Customer Review

119 of 126 people found the following review helpful
3.0 out of 5 stars Big brush; lots of streaks, December 9, 2011
This review is from: Rome: A Cultural, Visual, and Personal History (Hardcover)
Robert Hughes' Rome is a big book, a rich book, and, sadly, a careless book. It is worth reading, if you can ignore the repetitions and the occasional outright mistake (ranging from the order of some of the Caesars to the plot of Shakespeare's King Lear). Hughes tells us that the project was pushed on him by his agent--shame on her. Hughes seems simply not to know enough to write a book about Rome from 800 BCE to today. Who would? His past work has usually been totally informed and incisive; long sections of the new Rome book are little more than medium length reviews of familiar material, punctuated, too rarely, with the brilliant, stimulating opinions and opinionatedness of the author. I suspect we are also seeing here signs of what everyone says will be more and more common (and something Amazon itself is trying to bring to pass): inadequate, or no, editing. After putting together this huge 500 page book, a no-longer-young Hughes was entitled to a first rate editor, who could easily have rescued him from the minor but constant and annoying repetitions that fill the book. Hughes deserved this careful editing; his readers deserved it too. So buy the book, read it, enjoy it (you will), but shame on lots of folks involved for bringing us a bold effort plagued with minor distractions and a few whopper outright mistakes--enough to make a careful reader mistrust what he or she is reading. A fine, opinionated author like Hughes can't afford such sloppiness.
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Showing 1-5 of 5 posts in this discussion
Initial post: Jan 2, 2012 5:15:09 AM PST
thebest says:
I feel much better now -- having struggled through the first third of this book (a gift), becomming angry, frustrated, and dismissive -- I'm not alone in my judgment. Your reviewer is too kind. Does age and reputation give license to allow "sloppy", nay stupid, work under one's name to become public, accepting resulting income, and a total pass on one's scholarship? Does (as a quoted review from the Sunday Times on the cover says) "accessible" mean bad scholarship and worse writing? It's an INSULT!!!! No wonder there are no notes in this book. Most of what I have read is inaccurate drivel -- at least check your facts, man!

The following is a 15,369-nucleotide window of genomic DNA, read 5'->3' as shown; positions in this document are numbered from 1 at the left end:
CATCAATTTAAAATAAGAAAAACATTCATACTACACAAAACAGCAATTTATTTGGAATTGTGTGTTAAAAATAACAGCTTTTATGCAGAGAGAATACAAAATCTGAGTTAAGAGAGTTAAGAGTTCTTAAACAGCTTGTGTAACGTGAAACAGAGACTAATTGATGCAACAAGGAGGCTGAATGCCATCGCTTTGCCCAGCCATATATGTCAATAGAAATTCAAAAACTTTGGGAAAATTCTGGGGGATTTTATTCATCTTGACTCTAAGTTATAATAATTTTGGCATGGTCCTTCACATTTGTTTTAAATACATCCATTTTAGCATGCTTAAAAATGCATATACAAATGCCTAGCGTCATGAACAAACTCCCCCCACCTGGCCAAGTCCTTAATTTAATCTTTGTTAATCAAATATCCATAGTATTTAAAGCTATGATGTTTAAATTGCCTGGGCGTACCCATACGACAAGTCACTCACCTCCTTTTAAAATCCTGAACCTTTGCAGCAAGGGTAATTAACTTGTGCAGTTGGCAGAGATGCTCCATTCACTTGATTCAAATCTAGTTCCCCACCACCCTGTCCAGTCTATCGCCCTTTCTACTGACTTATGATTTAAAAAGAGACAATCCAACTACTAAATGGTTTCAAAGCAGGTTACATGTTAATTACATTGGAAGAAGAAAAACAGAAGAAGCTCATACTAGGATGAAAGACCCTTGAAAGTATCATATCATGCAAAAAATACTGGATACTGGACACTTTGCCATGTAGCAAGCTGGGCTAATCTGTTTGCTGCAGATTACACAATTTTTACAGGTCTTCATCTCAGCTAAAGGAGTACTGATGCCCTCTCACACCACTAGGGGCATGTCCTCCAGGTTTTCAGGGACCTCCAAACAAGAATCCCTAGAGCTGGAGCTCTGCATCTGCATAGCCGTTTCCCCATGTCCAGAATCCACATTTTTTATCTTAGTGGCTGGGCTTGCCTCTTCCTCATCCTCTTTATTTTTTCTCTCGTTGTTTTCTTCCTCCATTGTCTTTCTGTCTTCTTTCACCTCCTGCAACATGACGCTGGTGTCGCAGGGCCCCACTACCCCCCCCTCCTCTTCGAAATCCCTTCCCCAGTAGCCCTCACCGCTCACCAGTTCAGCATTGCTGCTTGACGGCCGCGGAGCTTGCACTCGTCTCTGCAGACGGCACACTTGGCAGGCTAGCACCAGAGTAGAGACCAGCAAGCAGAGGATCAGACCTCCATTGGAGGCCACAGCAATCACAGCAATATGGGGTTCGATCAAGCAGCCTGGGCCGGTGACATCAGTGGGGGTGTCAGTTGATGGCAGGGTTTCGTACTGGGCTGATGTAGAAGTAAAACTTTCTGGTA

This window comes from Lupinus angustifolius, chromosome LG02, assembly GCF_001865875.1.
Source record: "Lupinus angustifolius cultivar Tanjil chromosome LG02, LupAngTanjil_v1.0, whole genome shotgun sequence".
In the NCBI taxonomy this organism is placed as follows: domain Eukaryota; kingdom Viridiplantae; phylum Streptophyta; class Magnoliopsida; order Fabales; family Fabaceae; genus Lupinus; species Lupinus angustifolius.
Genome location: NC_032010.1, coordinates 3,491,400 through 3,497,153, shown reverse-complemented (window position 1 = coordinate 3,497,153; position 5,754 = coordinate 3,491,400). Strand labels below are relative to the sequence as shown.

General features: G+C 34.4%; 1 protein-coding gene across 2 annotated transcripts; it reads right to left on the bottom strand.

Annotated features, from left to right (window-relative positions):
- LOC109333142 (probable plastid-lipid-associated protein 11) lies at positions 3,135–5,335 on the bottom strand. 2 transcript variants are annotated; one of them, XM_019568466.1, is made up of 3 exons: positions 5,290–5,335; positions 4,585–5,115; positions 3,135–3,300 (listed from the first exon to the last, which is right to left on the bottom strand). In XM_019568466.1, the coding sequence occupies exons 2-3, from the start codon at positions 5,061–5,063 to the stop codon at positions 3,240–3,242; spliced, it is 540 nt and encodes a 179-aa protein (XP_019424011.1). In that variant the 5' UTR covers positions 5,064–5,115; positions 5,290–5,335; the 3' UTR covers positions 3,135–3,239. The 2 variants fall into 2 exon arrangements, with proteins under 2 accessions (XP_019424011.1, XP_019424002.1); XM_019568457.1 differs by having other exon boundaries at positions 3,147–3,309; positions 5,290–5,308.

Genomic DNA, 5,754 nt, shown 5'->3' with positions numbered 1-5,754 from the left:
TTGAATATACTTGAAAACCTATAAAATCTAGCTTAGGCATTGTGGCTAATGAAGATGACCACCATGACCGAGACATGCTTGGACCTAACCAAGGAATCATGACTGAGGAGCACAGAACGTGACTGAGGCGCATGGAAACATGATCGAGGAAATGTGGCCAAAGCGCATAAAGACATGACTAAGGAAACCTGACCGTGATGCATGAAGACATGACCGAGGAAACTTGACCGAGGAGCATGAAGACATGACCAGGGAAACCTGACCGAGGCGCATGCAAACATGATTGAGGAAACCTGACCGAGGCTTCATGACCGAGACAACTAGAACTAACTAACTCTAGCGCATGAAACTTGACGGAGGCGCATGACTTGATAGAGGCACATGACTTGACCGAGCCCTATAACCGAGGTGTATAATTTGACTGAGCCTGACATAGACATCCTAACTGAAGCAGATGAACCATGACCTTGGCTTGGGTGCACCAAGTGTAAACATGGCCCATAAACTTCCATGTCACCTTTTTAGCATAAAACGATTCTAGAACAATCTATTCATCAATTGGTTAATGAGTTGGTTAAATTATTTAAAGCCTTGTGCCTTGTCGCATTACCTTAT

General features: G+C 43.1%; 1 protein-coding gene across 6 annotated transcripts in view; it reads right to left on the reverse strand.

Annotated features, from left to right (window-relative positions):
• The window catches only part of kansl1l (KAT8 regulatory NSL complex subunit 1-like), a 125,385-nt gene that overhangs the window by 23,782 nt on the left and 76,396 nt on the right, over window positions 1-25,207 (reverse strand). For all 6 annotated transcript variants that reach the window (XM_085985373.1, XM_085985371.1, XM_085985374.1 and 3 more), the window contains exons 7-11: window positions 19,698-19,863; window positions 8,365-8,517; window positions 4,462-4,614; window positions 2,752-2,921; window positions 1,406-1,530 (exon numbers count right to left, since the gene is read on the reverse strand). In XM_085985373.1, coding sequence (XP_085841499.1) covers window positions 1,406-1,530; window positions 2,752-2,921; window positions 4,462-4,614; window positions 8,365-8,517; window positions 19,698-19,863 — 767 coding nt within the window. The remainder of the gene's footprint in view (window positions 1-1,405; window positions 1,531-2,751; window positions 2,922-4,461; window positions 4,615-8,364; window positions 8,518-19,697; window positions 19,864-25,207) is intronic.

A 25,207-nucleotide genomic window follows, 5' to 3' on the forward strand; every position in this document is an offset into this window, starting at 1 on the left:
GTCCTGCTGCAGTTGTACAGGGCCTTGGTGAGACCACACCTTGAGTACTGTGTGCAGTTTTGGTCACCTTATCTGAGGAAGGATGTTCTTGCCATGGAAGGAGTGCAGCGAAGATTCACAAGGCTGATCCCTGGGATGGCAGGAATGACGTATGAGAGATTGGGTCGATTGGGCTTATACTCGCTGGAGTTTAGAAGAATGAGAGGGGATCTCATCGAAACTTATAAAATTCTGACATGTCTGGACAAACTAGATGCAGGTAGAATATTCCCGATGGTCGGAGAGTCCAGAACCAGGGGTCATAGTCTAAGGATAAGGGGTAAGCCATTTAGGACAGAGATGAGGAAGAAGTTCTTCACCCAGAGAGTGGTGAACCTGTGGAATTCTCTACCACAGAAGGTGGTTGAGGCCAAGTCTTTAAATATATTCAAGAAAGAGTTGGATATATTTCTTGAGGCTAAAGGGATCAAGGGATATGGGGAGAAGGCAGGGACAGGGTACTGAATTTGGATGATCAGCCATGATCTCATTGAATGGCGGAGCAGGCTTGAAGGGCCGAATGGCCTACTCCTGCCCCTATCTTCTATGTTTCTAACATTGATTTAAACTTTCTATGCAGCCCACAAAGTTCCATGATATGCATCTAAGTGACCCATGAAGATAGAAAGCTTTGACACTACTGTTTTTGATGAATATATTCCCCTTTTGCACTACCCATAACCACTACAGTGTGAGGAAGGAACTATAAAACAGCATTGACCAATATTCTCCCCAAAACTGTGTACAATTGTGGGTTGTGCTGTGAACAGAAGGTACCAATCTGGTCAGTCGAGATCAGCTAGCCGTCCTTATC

In reply to an earlier post on Mar 29, 2012 12:09:19 PM PDT
Natasha Conn says:
Give him a break; Hughes was in a major car accident from which he never fully recovered. He still wipes the floor with pretenders like Peter Schjadehl.

In reply to an earlier post on Apr 3, 2012 1:07:45 AM PDT
Ben Koerner says:
The major car accident really has nothing to do with it. Robert Hughes has become a lurid example of intelligence gone awry. His critical faculty, once so acute ("Shock of the New", "The Fatal Shore"), is now degenerate. The chances of him ever writing another great - or even good - book are very slim. Actually, there's no chance. This Amazon reviewer's summary is on the money.

In reply to an earlier post on Aug 30, 2012 2:09:47 PM PDT
Robert Giles says:
[Customers don't think this post adds to the discussion. Show post anyway. Show all unhelpful posts.]

Posted on Mar 13, 2013 9:07:58 AM PDT
the critic says:
I, too, was surprised and annoyed by the extensive errors in the book and am strangely pleased that I'm not the only one to have noticed them. It does seems as though the text got to the point where an editor should have had it all spread out on the (virtual) table, filling in blanks, checking facts, making connections, cutting the chafe. It is disappointing, largely because Hughes has set such a high bar with his body of work. I still enjoyed the read, enticed along by the author's trademark gems of opinionated brilliance seeded throughout. I suppose that's a backhanded compliment.
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